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Date:   Fri, 27 Oct 2023 12:35:56 -0400
From:   Mathieu Desnoyers <mathieu.desnoyers@...icios.com>
To:     Steven Rostedt <rostedt@...dmis.org>
Cc:     Linus Torvalds <torvalds@...ux-foundation.org>,
        Peter Zijlstra <peterz@...radead.org>,
        LKML <linux-kernel@...r.kernel.org>,
        Thomas Gleixner <tglx@...utronix.de>,
        Ankur Arora <ankur.a.arora@...cle.com>, linux-mm@...ck.org,
        x86@...nel.org, akpm@...ux-foundation.org, luto@...nel.org,
        bp@...en8.de, dave.hansen@...ux.intel.com, hpa@...or.com,
        mingo@...hat.com, juri.lelli@...hat.com,
        vincent.guittot@...aro.org, willy@...radead.org, mgorman@...e.de,
        jon.grimm@....com, bharata@....com, raghavendra.kt@....com,
        boris.ostrovsky@...cle.com, konrad.wilk@...cle.com,
        jgross@...e.com, andrew.cooper3@...rix.com,
        Joel Fernandes <joel@...lfernandes.org>,
        Youssef Esmat <youssefesmat@...omium.org>,
        Vineeth Pillai <vineethrp@...gle.com>,
        Suleiman Souhlal <suleiman@...gle.com>,
        Ingo Molnar <mingo@...nel.org>,
        Daniel Bristot de Oliveira <bristot@...nel.org>
Subject: Re: [POC][RFC][PATCH v2] sched: Extended Scheduler Time Slice

On 2023-10-27 12:24, Steven Rostedt wrote:
> On Fri, 27 Oct 2023 12:09:56 -0400
> Mathieu Desnoyers <mathieu.desnoyers@...icios.com> wrote:
> 
>>> I need to clear one bit while seeing if another bit is set. I could also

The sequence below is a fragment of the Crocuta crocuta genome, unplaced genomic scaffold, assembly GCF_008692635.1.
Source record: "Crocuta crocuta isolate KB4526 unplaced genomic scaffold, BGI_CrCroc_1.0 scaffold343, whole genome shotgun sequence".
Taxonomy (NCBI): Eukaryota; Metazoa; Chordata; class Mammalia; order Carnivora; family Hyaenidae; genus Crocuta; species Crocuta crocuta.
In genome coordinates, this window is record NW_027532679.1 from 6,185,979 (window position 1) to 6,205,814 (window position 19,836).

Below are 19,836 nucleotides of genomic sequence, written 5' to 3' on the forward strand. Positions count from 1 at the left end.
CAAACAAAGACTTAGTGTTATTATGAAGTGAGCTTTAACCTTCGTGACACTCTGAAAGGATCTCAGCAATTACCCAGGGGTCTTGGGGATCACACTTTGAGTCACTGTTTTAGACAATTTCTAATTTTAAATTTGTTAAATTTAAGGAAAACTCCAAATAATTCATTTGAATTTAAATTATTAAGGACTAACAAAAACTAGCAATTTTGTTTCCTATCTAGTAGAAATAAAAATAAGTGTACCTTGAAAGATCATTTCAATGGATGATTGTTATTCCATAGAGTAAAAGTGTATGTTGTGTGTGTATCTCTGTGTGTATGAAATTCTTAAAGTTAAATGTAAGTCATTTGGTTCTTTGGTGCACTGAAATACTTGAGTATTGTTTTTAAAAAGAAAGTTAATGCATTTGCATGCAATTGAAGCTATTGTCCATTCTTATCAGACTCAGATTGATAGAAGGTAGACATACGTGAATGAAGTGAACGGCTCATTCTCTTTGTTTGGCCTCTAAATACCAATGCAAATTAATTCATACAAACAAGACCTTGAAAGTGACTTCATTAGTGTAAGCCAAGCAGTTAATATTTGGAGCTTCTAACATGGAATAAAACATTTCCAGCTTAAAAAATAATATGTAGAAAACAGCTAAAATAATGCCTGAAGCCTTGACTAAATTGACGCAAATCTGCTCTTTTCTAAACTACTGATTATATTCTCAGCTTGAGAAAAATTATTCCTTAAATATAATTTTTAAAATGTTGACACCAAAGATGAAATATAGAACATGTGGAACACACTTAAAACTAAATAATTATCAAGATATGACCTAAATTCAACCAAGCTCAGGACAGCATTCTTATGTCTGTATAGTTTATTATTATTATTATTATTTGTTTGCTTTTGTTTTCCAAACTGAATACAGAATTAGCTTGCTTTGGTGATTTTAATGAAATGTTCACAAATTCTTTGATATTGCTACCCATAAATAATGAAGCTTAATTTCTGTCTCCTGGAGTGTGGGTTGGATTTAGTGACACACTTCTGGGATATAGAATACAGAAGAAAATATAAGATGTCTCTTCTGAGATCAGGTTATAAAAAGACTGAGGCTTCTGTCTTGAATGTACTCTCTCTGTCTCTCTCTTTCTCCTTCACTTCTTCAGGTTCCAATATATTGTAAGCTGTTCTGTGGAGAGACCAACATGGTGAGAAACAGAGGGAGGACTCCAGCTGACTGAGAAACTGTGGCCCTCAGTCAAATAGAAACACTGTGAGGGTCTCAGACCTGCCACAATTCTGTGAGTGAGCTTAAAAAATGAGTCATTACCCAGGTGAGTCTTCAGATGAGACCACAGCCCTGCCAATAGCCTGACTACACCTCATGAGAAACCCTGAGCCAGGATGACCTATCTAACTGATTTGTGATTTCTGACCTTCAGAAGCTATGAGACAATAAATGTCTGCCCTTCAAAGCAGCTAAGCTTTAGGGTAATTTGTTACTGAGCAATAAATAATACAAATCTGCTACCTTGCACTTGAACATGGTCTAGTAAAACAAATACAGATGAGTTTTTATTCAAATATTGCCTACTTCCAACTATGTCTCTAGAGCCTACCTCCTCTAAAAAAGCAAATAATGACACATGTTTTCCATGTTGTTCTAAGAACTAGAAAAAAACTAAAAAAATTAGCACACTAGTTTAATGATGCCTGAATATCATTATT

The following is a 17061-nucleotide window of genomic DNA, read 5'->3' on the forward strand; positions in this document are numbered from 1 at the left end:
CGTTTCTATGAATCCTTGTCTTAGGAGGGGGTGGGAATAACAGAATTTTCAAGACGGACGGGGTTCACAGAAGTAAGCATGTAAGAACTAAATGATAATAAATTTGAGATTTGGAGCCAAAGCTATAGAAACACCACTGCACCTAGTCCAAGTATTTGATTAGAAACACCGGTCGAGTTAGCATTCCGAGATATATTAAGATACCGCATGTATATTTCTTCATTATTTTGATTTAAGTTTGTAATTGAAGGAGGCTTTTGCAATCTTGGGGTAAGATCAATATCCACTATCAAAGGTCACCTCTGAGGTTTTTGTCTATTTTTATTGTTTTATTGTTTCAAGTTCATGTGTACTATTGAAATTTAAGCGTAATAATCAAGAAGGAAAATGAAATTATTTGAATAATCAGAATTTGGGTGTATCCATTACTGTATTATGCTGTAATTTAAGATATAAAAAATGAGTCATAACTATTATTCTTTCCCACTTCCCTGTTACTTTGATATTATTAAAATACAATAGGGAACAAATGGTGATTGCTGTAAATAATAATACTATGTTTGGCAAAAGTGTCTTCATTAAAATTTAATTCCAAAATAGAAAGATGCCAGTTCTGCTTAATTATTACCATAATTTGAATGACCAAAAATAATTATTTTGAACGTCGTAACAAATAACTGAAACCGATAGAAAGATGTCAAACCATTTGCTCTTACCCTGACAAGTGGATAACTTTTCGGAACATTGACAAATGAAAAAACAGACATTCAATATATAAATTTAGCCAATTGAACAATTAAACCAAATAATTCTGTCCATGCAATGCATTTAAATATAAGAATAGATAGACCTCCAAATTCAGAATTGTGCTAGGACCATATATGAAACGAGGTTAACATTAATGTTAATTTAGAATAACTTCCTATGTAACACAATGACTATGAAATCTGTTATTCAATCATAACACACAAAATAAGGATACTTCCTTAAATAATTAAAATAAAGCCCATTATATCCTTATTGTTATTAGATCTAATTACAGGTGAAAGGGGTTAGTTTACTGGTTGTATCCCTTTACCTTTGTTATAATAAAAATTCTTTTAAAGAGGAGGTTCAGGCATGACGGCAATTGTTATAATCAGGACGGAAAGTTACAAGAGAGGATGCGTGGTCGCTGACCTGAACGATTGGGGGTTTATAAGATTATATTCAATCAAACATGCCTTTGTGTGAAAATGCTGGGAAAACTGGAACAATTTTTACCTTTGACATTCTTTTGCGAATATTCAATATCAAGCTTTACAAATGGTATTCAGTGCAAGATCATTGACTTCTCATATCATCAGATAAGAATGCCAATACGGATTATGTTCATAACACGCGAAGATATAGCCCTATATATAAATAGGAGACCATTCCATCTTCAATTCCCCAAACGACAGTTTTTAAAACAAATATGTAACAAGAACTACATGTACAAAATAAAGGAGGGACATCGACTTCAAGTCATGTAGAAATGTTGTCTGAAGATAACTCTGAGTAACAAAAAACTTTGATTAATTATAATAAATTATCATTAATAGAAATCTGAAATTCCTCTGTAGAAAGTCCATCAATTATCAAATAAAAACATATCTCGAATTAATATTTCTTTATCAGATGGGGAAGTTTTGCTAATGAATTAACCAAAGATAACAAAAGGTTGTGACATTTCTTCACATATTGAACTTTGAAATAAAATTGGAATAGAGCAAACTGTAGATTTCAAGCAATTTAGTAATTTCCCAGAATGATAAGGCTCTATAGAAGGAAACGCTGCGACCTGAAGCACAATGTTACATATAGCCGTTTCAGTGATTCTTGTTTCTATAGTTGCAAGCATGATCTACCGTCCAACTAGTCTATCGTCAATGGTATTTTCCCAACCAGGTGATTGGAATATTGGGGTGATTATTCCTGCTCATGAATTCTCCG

>>> use subl, as that would also atomically clear the bit.
>>
>> Ah ok, I did not get that you needed to test for a different bit than
>> the one you clear.
> 
> Yeah, maybe I'm not articulating the implementation as well.
> 
>    bit 0: Set by user space to tell the kernel it's in a critical section
> 
>    bit 1: Set by kernel that it gave user space extend time slice
> 
> Bit 1 will only be set by the kernel if bit 0 is set.
> 
> When entering a critical section, user space will set bit 0. When it leaves
> the critical section, it needs to clear bit 0, but also needs to handle the
> race condition from where it clears the bit and where the kernel could
> preempt it and set bit 1. Thus it needs an atomic operation to clear bit 0
> without affecting bit 1. Once bit 0 is cleared, it does not need to worry
> about bit 1 being set after that as the kernel will only set bit 1 if it
> sees that bit 0 was set. After user space clears bit 0, it must check bit 1
> to see if it should now schedule. And it's also up to user space to clear
> bit 1, but it can do that at any time with bit 0 cleared.
> 
>   extend() {
> 	cr_flags = 1;
>   }
> 
>   unextend() {
> 	cr_flags &= ~1;  /* Must be atomic */
> 	if (cr_flags & 2) {
> 		cr_flags = 0;  /* May not be necessary as it gets cleared by extend() */
> 		sched_yield();
> 	}
>   }
> 
> Does that make more sense?

Not really.

Please see my other email about the need for a reference count here, for
nested locks use-cases.

By "atomic" operation I suspect you only mean "single instruction" which can
alter the state of the field and keep its prior content in a register, not a
lock-prefixed atomic operation, right ?

The only reason why you have this asm trickiness is because both states
are placed into different bits from the same word, which is just an
optimization. You could achieve the same much more simply by splitting
this state in two different words, e.g.:

extend() {
   WRITE_ONCE(__rseq_abi->cr_nest, __rseq_abi->cr_nest + 1);
   barrier()
}

unextend() {
   barrier()
   WRITE_ONCE(__rseq_abi->cr_nest, __rseq_abi->cr_nest - 1);
   if (READ_ONCE(__rseq_abi->must_yield)) {
     WRITE_ONCE(__rseq_abi->must_yield, 0);
     sched_yield();
   }
}

Or am I missing something ?

Thanks,

Mathieu
   

-- 
Mathieu Desnoyers
EfficiOS Inc.
https://www.efficios.com

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